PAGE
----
The Heeren, located at the junction of Orchard Road and Cairnhill Road, is perhaps best remembered for its HMV flagship store. The completion of the Heeren in 1997 marked HMV’s entrance to the Singapore market. Occupying retail spaces across 3 stories, it was the biggest music store in Singapore at that time. In fact, the HMV store was such an iconic landmark that it became synonymous with the mall it occupied.
However, like many other music stores in Singapore, it was unable to tackle competition from music streaming services. It reduced its floor spaces twice – in 2002 and 2006, before shifting to a smaller space in 313@Somerset in 2009. This new outlet closed 4 years later, and by 2015, the last HMV outlet in Marina Square closed, ending HMV’s chapter in Singapore.
Following HMV’s departure from the Heeren, a fashion and accessories store known as ALT moved in to occupy the space. ALT was a new concept store by department store chain BHG Singapore. Its occupancy was short lived, closing in 2011, just months after its opening. The Heeren then underwent a huge revamp, renting its entire retail podium to Robinson’s department store fron 2013 onwards.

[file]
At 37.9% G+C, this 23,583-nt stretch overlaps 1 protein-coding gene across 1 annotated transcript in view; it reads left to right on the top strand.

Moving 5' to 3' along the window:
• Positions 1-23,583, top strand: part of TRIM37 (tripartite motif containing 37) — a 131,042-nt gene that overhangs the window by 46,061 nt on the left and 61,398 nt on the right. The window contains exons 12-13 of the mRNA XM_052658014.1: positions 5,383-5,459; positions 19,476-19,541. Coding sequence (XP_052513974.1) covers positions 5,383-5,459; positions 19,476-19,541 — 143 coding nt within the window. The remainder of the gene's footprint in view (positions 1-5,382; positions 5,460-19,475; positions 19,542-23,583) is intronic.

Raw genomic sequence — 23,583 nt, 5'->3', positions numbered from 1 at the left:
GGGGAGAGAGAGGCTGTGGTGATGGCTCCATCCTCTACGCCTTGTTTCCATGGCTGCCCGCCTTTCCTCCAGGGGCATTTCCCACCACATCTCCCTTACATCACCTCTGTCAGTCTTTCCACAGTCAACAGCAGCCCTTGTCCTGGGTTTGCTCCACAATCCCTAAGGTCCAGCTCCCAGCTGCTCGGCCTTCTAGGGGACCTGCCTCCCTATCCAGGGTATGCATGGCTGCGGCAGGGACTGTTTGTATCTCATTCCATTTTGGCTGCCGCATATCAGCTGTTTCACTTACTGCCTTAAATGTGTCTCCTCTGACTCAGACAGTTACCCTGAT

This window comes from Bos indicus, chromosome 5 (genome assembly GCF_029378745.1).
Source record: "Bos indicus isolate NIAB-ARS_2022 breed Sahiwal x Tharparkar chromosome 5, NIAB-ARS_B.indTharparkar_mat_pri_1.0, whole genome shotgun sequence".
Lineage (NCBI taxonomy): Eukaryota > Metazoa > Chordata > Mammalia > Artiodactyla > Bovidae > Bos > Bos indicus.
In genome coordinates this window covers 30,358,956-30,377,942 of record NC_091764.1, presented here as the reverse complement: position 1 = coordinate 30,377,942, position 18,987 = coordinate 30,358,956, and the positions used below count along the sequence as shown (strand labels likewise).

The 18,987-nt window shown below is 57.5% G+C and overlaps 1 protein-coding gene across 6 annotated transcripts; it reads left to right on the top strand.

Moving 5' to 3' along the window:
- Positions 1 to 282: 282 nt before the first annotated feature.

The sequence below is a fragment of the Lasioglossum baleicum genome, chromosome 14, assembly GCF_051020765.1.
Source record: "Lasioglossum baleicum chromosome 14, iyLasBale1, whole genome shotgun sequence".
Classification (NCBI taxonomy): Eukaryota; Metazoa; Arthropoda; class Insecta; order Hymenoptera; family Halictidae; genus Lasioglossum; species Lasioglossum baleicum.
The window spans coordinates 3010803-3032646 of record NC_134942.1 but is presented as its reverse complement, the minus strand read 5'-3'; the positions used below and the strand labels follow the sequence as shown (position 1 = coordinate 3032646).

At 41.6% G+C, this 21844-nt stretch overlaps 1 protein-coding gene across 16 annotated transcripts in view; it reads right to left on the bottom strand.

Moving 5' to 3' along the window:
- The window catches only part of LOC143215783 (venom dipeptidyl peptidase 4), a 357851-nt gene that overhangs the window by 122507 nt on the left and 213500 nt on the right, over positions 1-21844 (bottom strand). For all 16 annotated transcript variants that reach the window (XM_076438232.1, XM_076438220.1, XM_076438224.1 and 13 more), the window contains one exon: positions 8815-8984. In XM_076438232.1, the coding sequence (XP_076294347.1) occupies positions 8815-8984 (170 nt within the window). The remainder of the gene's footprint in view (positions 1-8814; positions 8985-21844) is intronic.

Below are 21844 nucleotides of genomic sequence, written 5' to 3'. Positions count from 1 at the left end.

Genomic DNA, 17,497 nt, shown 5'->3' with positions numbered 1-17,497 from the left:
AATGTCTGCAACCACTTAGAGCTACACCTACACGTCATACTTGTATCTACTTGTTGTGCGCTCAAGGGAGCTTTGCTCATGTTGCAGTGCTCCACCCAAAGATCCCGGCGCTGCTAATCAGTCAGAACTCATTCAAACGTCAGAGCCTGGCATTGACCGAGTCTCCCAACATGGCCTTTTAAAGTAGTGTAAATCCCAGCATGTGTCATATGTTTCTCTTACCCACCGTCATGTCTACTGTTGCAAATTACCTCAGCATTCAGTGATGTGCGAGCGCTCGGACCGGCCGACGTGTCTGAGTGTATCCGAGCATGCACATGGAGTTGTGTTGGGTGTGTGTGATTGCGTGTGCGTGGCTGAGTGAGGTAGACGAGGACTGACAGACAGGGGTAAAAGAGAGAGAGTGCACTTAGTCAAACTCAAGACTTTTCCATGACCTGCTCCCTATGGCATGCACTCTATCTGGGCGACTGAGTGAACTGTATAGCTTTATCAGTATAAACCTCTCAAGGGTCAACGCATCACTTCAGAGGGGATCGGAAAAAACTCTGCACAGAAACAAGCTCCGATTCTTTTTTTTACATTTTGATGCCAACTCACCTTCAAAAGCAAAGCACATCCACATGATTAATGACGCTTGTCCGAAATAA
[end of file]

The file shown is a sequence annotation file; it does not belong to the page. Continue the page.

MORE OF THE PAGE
Before the current Heeren came to be, there was an older Heeren Building standing at the same spot. The three-storey, Tudor-style building was built in 1931, and was designed by Keys and Dowdeswell. Memorable stores in the old Heeren Building include a Speedo store, Heeren Beauty Saloon, and Beethoven Record House. The building was demolished in 1990 to make way for the widening of Cairnhill Road.
Designed by Stanley T.S. Leong; Lee Sian Teck Charted Architects (1980 extension)
Constructed: 1971 (tower 1); 1973 (tower 2)
In the late 1960s, Singapore faced a hotel shortage problem amidst its fast-growing tourist industry. During his budget speech in 1967, then Finance Minister Dr Goh Keng Swee announced the opening of 5 large hotels within the next few years, 3 of which were along Orchard Road. They are the Ming Court Hotel, the Hilton Hotel, and the Mandarin Hotel.
Mandarin Orchard and its revolving restaurant
The Mandarin Hotel, developed by the Overseas Union Enterprise, consists of two blocks – one 36-storey block completed in 1971, and a 40-storey block completed two years later. Its foundation stone was laid by Dr Goh in 1969. The taller block boasts the tallest revolving restaurant in Singapore. Over the years, it was renamed the Meritius Mandarin, and subsequently the Mandarin Orchard.
In 2009, the hotel underwent a major renovation, with the lower few storeys converted into a shopping mall known as the Mandarin Gallery. Its hotel lobby was also shited from the first storey to the fifth storey.